Wednesday, July 15, 2009

"More than conquerors"

To conquer is to subdue; that is, to master, to overcome, in the sense of defeating as attack. To conquer tribu­lation would be to put an end to it; to conquer anguish would be to replace it by joy; to conquer persecution would be to turn it into patronage; to conquer famine would be to provide food; to conquer nakedness would be to provide clothing; to conquer peril would be to secure safety; to conquer the sword would be to destroy the sword.

In all these things Paul says we are "more than conquerors." This does not mean that, in the senses referred to, we conquer, and more. On the contrary, it may mean that we do not conquer at all, but that we do more, we wrest from defeat values that could never be gained by conquest.

Enduring tribulation, we are thereby brought, through patience and proving, to the hope that is not put to shame. Experiencing anguish, we are having fellowship with the suffering which saves. Bearing persecution, we are demonstrating the meaning of true godliness. Suffering hunger, we are proving that man does not live by bread alone. In nakedness, we reveal the beauty of spiritual adorning. Living amid perils, we are revealing the power of our Lord. Dying by the sword, we are demonstrating the weakness of the sword. This is more-than-conquering, and it is only possible "through Him that loved us."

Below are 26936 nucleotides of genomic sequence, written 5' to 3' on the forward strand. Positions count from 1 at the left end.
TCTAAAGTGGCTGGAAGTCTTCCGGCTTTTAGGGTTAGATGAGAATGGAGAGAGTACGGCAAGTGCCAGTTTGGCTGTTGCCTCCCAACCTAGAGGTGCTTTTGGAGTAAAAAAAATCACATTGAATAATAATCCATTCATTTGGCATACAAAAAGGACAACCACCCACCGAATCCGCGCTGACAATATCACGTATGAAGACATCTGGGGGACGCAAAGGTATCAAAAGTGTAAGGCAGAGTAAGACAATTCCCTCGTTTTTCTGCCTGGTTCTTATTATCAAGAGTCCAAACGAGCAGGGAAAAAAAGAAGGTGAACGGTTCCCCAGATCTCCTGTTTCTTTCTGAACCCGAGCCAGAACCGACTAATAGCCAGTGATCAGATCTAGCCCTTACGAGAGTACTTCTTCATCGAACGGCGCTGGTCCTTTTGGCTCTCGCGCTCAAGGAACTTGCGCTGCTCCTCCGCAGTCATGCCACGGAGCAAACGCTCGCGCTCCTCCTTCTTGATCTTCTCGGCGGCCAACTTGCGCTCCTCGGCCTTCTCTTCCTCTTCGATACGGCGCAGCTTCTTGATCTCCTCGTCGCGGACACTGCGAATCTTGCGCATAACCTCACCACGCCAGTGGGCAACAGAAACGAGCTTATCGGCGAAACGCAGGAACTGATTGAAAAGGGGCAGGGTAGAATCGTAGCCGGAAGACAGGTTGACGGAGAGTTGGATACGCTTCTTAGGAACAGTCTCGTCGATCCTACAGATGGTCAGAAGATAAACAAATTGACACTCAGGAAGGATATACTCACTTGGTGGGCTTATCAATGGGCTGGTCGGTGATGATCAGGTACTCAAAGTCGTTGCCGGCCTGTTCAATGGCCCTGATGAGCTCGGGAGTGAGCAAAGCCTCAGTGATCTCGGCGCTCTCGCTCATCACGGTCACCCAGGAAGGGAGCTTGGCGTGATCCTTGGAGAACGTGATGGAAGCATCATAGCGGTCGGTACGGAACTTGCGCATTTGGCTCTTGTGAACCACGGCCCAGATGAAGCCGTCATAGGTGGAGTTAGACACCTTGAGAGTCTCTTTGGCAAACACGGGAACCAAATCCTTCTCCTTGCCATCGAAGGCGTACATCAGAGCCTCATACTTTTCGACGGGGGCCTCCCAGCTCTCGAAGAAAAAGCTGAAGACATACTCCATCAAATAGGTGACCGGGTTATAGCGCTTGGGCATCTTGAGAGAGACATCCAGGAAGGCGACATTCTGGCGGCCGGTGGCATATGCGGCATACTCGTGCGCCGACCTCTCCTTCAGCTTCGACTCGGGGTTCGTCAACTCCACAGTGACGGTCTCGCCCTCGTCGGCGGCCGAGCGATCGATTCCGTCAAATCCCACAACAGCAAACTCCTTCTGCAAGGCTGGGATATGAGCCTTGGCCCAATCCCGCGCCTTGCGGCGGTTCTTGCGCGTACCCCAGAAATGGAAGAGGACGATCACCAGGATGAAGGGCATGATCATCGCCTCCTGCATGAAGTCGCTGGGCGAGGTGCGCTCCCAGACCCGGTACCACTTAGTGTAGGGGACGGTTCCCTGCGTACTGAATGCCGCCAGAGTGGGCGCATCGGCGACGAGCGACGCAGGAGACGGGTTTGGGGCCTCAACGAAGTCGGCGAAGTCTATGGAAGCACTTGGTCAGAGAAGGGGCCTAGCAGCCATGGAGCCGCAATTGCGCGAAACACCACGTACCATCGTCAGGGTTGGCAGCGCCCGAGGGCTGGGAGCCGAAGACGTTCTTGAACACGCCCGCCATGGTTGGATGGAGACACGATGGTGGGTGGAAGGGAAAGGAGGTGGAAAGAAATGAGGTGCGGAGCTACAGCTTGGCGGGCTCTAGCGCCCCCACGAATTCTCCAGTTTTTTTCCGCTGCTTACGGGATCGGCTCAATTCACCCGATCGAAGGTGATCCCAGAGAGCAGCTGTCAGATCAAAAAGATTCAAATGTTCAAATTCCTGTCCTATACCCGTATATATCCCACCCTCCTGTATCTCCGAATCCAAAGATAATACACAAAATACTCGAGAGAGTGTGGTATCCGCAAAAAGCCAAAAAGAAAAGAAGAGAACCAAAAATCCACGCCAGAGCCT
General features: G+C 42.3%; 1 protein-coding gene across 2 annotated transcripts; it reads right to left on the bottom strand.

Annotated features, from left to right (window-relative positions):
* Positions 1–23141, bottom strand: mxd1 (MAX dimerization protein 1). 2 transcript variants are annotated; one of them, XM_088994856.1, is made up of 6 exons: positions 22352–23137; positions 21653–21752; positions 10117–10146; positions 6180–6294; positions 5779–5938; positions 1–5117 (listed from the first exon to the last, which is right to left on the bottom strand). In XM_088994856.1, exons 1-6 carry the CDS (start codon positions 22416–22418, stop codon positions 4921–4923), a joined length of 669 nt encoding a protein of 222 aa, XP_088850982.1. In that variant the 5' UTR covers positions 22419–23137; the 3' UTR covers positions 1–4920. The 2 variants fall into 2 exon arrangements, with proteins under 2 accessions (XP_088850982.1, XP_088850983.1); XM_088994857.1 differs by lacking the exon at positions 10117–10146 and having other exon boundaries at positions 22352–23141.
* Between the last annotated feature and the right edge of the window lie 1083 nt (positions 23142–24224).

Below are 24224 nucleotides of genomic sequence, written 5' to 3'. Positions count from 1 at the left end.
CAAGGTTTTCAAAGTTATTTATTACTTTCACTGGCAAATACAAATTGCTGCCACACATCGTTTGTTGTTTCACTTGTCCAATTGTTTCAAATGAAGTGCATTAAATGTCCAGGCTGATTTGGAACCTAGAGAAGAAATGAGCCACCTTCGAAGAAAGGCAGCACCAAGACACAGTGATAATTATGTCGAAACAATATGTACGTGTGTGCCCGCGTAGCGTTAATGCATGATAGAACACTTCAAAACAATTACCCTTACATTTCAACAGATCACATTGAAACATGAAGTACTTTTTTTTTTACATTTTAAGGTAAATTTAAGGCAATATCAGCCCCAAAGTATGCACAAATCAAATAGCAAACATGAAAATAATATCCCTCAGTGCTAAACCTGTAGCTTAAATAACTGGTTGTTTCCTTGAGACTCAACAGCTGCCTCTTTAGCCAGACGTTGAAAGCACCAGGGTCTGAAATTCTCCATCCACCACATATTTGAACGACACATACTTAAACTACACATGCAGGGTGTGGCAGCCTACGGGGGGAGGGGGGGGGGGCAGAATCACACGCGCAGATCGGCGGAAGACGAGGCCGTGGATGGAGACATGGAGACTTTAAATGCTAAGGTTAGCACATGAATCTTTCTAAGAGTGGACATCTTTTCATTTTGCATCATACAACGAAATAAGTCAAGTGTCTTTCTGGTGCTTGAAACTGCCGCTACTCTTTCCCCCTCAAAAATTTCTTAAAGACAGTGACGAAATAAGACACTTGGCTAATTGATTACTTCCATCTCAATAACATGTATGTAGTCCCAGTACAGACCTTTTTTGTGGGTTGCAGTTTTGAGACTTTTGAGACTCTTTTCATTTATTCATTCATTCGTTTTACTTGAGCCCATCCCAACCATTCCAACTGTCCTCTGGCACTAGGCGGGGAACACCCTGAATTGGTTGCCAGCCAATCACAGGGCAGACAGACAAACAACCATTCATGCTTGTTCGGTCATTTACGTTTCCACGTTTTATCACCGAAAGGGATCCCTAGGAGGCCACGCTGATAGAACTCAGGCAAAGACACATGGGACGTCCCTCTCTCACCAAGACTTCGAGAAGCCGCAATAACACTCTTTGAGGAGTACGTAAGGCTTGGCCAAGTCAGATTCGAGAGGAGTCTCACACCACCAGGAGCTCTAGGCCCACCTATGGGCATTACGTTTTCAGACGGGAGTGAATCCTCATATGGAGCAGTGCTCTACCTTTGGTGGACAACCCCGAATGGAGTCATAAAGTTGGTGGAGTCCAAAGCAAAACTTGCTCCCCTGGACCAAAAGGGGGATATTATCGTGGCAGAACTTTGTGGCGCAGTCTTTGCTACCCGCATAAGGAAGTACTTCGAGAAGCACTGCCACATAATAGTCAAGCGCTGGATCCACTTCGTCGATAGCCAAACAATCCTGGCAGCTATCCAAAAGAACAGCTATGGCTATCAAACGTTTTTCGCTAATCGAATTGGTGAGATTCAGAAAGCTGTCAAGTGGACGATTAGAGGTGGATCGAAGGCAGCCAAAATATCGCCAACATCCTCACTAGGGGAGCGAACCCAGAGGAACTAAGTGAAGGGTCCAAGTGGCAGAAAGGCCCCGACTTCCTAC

(Morgan, G. C. Life Applications from Every Chapter of the Bible)

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